A major challenge for our society is how much others can accept that Welsh, English and Scottish identities can be multifaceted. A white Welsh non-Muslim hearing an ethnic minority Muslim speaking with a strong Welsh accent might understand that she grew up in Wales, but might not accept that she can be Welsh.

Such attitudes can have a deeply negative impact, not only on the way Muslims are perceived and treated in public, but upon how they self-identify. Those in my research who experienced racism or Islamophobia, stressed to me that this made them feel like they didn’t belong and questioned if they ever will be able to be considered Welsh or British by the wider community.

The challenge is therefore to ensure that a diverse nation is not something which is only reflected sporadically – when there is an Eid al-Fitr celebration or when a politician wants a quick photo op hugging someone who isn’t white. Rather, we as a society, including politicians, the media and people in the street, must continuously acknowledge the positive contributions that ethnic and religious minorities have long been making and continue to make to Wales and to the United Kingdom as a whole.

These contributions are many and span many different fields – from sports to business to the arts, and they are becoming more prominent in the Welsh national narrative. The football team at the Euros was reflective of the participation of ethnic cultural and religious minorities in local and national sporting teams. The Welsh Yemeni fashion designer Haifa Shamsan, who started her fashion label Maysmode from her flat in Butetown Cardiff Bay, is making her mark on Islamic fashion, and has her models confidentially model Maysmode designs at the Senedd Building, the house of the Welsh Assembly. Welsh language songwriter Kizzy Crawford sings about her Welsh and Barbadian heritages.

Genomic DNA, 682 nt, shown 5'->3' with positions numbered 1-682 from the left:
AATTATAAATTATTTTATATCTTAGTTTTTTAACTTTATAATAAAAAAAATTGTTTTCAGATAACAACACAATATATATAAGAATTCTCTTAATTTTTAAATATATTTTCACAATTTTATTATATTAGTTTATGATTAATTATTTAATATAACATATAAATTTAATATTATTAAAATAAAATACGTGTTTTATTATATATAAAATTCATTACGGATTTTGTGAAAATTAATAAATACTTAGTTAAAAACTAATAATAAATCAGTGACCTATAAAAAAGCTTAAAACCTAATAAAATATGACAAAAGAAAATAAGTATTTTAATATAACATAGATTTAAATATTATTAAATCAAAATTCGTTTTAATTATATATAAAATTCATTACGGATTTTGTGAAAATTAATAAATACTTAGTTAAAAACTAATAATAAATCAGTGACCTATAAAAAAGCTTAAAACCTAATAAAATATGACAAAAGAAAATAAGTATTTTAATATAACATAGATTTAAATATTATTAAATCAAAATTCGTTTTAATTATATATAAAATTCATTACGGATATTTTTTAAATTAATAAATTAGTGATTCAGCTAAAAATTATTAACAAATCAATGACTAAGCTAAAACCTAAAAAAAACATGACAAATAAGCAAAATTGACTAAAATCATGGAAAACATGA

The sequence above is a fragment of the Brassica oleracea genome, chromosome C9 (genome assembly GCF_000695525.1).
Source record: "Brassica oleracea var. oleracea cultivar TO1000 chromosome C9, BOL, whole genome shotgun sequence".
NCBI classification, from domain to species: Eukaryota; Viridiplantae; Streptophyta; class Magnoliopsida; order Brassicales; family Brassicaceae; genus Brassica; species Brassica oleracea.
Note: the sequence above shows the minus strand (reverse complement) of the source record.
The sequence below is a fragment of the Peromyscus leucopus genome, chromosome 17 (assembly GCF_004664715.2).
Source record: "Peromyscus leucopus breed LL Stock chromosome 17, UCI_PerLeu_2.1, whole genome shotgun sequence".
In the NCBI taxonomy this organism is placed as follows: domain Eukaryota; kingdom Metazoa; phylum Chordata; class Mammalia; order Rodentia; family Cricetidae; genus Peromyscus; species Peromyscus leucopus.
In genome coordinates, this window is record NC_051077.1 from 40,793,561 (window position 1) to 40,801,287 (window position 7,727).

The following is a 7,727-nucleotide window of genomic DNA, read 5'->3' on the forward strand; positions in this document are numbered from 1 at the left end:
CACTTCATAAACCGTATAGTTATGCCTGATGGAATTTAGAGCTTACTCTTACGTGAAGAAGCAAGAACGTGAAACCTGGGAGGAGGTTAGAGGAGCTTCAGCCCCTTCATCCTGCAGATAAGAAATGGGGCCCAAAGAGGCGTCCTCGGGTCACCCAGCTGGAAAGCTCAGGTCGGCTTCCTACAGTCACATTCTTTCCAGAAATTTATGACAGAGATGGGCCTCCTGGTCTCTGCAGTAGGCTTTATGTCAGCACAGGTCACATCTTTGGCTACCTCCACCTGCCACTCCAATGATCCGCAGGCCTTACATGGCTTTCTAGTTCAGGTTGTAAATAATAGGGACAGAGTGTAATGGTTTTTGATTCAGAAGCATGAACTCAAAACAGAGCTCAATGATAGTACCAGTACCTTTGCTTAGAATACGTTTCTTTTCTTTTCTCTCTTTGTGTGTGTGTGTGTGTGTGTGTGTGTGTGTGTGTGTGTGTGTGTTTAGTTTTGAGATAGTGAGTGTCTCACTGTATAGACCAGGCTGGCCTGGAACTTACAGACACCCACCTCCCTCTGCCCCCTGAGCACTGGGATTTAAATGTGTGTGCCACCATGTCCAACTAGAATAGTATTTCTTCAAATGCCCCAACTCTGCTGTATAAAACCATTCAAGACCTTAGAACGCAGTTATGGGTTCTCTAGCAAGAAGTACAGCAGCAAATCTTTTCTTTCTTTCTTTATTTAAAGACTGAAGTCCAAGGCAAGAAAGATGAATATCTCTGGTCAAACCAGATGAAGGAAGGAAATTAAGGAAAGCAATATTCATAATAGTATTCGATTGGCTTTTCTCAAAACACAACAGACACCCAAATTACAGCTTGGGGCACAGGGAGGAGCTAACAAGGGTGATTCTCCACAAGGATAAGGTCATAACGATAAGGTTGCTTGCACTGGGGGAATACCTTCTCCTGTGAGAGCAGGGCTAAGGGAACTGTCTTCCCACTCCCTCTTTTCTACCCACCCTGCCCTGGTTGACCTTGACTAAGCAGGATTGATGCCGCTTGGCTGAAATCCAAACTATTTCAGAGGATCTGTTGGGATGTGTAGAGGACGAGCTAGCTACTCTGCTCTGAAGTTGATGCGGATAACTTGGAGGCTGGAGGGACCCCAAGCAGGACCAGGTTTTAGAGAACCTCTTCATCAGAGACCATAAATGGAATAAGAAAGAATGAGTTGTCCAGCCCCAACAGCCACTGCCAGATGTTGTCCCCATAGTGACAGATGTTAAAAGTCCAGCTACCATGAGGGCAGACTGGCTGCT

An increasing number of different third sector organizations and charities in the field of diversity and race relations, have mobilised around the Welsh Assembly since devolution. One of these organisations, a Swansea-based youth charity called the Ethnic Youth Support Team, responding to a planned White Pride demonstration, launched a ‘we too are Welsh’ campaign that argued you don’t have to be white to be Welsh.

Today, Welsh identity is being embraced by ethnic and religious minorities in creative ways, and Wales is stronger because of this. For a more inclusive national identity to develop, people of different backgrounds must feel like they can contribute to how Wales and Welshness is constructed, so they can claim ownership over their own identities. Government institutions, third sector organisations and ordinary people must create opportunities where meaningful contact and dialogue across faith and culture can develop every day. And we must as a society work to foster a sense of belonging and attachment that can be harnessed in an inclusive way, binding people in a common community, regardless of faith or ethnicity. If this happens in Wales, Scotland and England, only then will we become stronger together.